The suggestions that it should have been limited to an American photographer was most ludicrous in my mind and I was reminded of D.J. Stout’s statement he never hired artists by zip code. As if The Americans would have somehow been better had Robert Frank been born in Chicago?

Whether Kander’s portraits live up to Avedon’s is unfair as what could? But I find them to be a compelling, if perhaps flawed, portrait of a group of people on whose shoulders the weight of expectations, hope and desires of the entire world must carry. I can only hope these people receive a better range of consideration than have Kander’s photographs from aphotoeditor’s audience.

Tuesday, January 13, 2009

A Photographer Bailout

I got a chuckle when I heard that Larry Flynt and the Girls Gone Wild guy were calling for a Porn bailout. Naturally I came to the conclusion there should be a photographer’s bailout. Then I read a comment over on Mark Tucker’s Journal “Maybe if we wait a few more months, and things get even worse, the WPA and FSA will come rolling back into town” and I’m thinking why the hell not. In a bailout world of multi-billions a mere $100 million or so could put a number of fine documentary photographers to work creating an invaluable archive of these “interesting” times. I’d sign up. And since I'm dreaming the new crew would only be allowed to shoot film, black and white film, thereby resuscitating another dieing industry.

Sunday, January 11, 2009

Couple more from the September motorycle trip. These are slowly appearing at Miscellaneous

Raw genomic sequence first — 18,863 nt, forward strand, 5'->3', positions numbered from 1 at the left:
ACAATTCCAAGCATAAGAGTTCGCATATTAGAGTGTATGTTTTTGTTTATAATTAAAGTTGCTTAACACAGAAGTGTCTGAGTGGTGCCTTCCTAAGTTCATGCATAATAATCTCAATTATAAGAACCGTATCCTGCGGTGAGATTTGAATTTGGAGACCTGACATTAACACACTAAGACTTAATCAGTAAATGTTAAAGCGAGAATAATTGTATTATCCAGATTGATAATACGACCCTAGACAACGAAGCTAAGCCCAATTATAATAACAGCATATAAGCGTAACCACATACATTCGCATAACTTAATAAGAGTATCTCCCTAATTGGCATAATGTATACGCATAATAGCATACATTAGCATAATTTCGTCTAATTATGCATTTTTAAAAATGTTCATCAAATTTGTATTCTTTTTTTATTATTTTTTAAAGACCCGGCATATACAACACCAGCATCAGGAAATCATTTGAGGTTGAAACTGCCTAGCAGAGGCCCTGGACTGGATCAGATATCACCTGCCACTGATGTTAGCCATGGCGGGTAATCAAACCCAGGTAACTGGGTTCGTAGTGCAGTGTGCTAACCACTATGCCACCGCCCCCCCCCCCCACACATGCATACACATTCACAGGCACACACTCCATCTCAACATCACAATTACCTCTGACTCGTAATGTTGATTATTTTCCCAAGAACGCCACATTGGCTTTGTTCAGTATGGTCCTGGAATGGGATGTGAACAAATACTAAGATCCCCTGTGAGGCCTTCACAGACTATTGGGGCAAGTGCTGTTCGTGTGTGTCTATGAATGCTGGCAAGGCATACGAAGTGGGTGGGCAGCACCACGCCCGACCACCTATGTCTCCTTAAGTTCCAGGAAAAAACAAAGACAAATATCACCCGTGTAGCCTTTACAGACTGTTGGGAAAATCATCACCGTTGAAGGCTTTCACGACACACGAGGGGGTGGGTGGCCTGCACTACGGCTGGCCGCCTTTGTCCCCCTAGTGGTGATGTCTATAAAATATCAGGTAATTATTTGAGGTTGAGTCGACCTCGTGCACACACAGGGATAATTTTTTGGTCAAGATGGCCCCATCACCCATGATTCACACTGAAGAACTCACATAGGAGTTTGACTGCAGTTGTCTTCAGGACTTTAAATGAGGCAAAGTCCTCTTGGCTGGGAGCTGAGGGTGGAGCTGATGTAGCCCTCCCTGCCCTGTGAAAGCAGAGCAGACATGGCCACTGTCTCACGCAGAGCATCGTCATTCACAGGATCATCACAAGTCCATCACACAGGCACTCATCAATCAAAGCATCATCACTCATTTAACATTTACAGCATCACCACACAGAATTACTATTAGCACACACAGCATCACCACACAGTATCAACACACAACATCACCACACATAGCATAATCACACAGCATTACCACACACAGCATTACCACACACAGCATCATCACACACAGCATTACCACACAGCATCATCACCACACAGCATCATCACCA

South Dakota


Thursday, January 8, 2009

If I had only known it could be so cheap

I found this ad on Craigslist today. If only I had known it was so easy I could have saved so much time, money and effort.

Photography Education - Complete Curriculum - $20

Reply to: [?]
Date: 2009-01-06, 7:26PM PST

"This was originally a correspondence course I took in High School when I wanted to learn photography (I am actually now a professional wedding photographer :). While you could not use the "correspondence" part of this course any longer, there is still a lot of valuable information in these videos. . I am including all the course books at no charge because they do have highlighting in them.

Yes, the video host is not terribly easy on the eyes. It's dated, but he's very good at teaching the fundamentals of photography in an easy-to-understand manner. It also goes into The Business of Photography, putting a portfolio together, studio lighting, etc. It's very thorough and I definitely learned a lot from this course. It was not a cheap program ($200+), but you can have all the videos and books for only $25. I will be happy if a budding photographer can get good use out of them now.

$25 includes:
VIDEOS - The Darkroom, Photographic Light, Photographic Design, The Video Guide to Basic Photography, The Studio, The Video Guide to Basic 35mm Photography.

BOOKS (Free)- The Exciting World of Photography, Photography Basics, The Nature of Light, Camera Basics, Choosing Your Subject, Digital Photography, Business Skills for Photographers, Video Photography, Presentation Skills, Lighting for Photography, Printing Color Photographs and Slides, The Joy of Photography, Printing Black and White Photographs, Image Design, Development and Processing of Photographs, and 6 photographer activity booklets.

If you are interested, please email me and include your phone number, or call Heather at xxx-xxx-xxxxx. Cash only please. I am willing to meet you partway if you are not too far. Thank you."

Monday, January 5, 2009

Terry Toedtemeier RIP

The photography community has lost a great champion and a great artist. Outside of Portland his name was not well known but the impact Terry Toedtemeier had was illustrated by the size of the crowd that came to pay their respects at his memorial service yesterday.
I knew Terry only casually, through mutual friends yet during our conversations I came to know him as a sweet gentle man, always with a twinkle in his eye, always with a mischievous grin, a person I always wished to get too know better. So as I listened to the stories those closest to him shared I couldn’t help but feel an even greater sense of loss.